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New high-speed camera can capture more than 1-trillion-frames-per-second

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Posted April 30, 2015

Researchers from Japan have developed a new high-speed camera that is capable of recording events at a rate of more than 1-trillion-frames-per-second. It will become a very important tool for researching unexplored complex ultrafast phenomena and is a great achievement in itself. Camera is so capable it can capture light traveling through a crystal lattice at close to one sixth the speed of light.

STAMP is a complex camera that can achieve rate of more than 1-trillion-frames-per-second. Image credit: Keiichi Nakagawa/ University of Tokyo

STAMP is a complex camera that can achieve rate of more than 1-trillion-frames-per-second. Image credit: Keiichi Nakagawa/ University of Tokyo

Speed of the camera is hard to grasp. But, in comparison, it is more than one thousand times faster than conventional high-speed cameras. Conventional cameras are limited by the speed of their mechanical and electrical components, which take some time to process information and execute commands. New high-speed camera can overcome these limitations by using only fast, optical components.

Motivation to create such an advances image capturing equipment was born when Keiichi Nakagawa, a researcher who was working on the development of the camera, was studying acoustic shock waves. He did not have proper equipment to capture the dynamics of such a fast, transient event as a shock wave passing through a cell. Because it was critical for his research about how acoustic shock waves changed living cells, he decided to develop such tool himself.

Sequentially Timed All-optical Mapping Photography, shortly called STAMP, relies on a property of light called dispersion that can be observed in the way a misty sky splits sunshine into a rainbow of colours. STAMP splits an ultra-short pulse of light into a barrage of different coloured flashes that hit the imaged object in rapid-fire succession. These separate colour flashes are analysed and form a moving picture of what the object looked like over the time it took the dispersed light pulse to travel through the STAMP.  In other words, camera takes several frames in a single shot.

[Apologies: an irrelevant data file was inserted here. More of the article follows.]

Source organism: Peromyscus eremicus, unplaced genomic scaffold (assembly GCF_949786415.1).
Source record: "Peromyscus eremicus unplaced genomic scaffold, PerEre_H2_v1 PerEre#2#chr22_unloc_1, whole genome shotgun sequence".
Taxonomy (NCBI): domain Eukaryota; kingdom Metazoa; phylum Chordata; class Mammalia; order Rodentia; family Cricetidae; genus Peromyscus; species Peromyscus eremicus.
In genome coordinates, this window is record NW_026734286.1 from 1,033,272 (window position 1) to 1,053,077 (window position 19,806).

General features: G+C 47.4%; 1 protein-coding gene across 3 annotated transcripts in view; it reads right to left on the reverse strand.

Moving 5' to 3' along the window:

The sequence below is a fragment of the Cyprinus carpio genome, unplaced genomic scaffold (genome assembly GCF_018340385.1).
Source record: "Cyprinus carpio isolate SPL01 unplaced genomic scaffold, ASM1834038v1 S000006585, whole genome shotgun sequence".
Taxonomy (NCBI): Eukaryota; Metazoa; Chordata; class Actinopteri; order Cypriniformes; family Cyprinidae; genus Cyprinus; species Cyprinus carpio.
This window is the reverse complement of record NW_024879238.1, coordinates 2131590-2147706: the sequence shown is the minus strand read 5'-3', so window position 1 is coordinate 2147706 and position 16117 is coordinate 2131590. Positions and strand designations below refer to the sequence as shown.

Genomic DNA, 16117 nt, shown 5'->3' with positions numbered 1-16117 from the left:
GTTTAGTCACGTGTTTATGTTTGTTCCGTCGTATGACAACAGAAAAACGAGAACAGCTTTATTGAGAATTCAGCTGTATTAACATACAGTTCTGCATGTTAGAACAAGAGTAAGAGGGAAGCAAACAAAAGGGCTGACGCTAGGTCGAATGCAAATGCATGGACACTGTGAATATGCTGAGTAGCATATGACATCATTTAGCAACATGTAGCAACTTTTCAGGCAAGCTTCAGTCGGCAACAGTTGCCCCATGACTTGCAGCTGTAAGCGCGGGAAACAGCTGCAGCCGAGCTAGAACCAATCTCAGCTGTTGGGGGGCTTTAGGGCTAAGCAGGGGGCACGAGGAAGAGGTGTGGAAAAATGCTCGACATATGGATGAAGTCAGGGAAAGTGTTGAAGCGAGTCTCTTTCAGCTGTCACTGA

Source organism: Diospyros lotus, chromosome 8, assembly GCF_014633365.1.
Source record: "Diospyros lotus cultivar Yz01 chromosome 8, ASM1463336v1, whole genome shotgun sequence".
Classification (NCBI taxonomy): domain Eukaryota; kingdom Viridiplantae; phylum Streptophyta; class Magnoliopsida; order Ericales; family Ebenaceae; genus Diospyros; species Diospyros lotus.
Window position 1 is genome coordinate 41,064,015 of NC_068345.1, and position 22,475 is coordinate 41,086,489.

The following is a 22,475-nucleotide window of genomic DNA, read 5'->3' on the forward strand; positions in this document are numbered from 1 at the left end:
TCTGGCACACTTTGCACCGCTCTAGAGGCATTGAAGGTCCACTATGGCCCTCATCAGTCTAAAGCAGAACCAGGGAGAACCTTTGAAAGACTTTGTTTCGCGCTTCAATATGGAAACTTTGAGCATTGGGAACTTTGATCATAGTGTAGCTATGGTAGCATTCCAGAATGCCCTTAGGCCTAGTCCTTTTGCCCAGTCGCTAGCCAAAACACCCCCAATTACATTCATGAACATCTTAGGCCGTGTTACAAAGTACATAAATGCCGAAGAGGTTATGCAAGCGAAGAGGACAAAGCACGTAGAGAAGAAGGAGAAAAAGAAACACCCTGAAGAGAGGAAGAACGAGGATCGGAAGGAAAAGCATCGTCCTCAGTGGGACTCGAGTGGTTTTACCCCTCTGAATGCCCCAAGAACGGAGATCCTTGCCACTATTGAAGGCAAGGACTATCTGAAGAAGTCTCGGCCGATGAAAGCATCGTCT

STAMP splits images into a barrage of different coloured flashes, achieving several frames per shot. Image credit: Keiichi Nakagawa/ University of Tokyo

STAMP splits images into a barrage of different coloured flashes, achieving several frames per shot. Image credit: Keiichi Nakagawa/ University of Tokyo

In the first attempts to capture an ultra-fast images frames per shot were limited to six. However, now researchers are working on improving the device to make it able to acquire 25 sequential images. Furthermore, Nakagawa himself believes that even with today’s technology it is possible to extend this number up to 100.

However, there are disadvantages of such image capturing system. Nakagawa notes that STAMP operates on the assumption that all the differently coloured daughter pulses interact with the imaged object in the same way. It means that camera cannot be effectively used to capture images of samples whose optical properties change over the range of wavelengths STAMP uses.

Despite these limitations potential of this technology is huge. Scientists already used it to image electronic motion and lattice vibrations in a crystal of lithium niobate and to observe how a laser focused onto a glass plate creates a hot, rapidly expanding plume of plasma. STAMP could also be used to research wide range of phenomena for the first time. Such as the laser ignition of fusion, the phase transition of materials, and the dynamics of a Coulomb explosion.

There are many potential uses for STAMP and it will be improved over time. There are a lot of phenomena that cannot be observed using currently available high-speed cameras and other equipment. That is why Nakagawa hopes that more scientists will get interested in STAMP technology and will find ways to develop it further and discover something new. In a way, it is technology that can make time slow down.

Source: OSA

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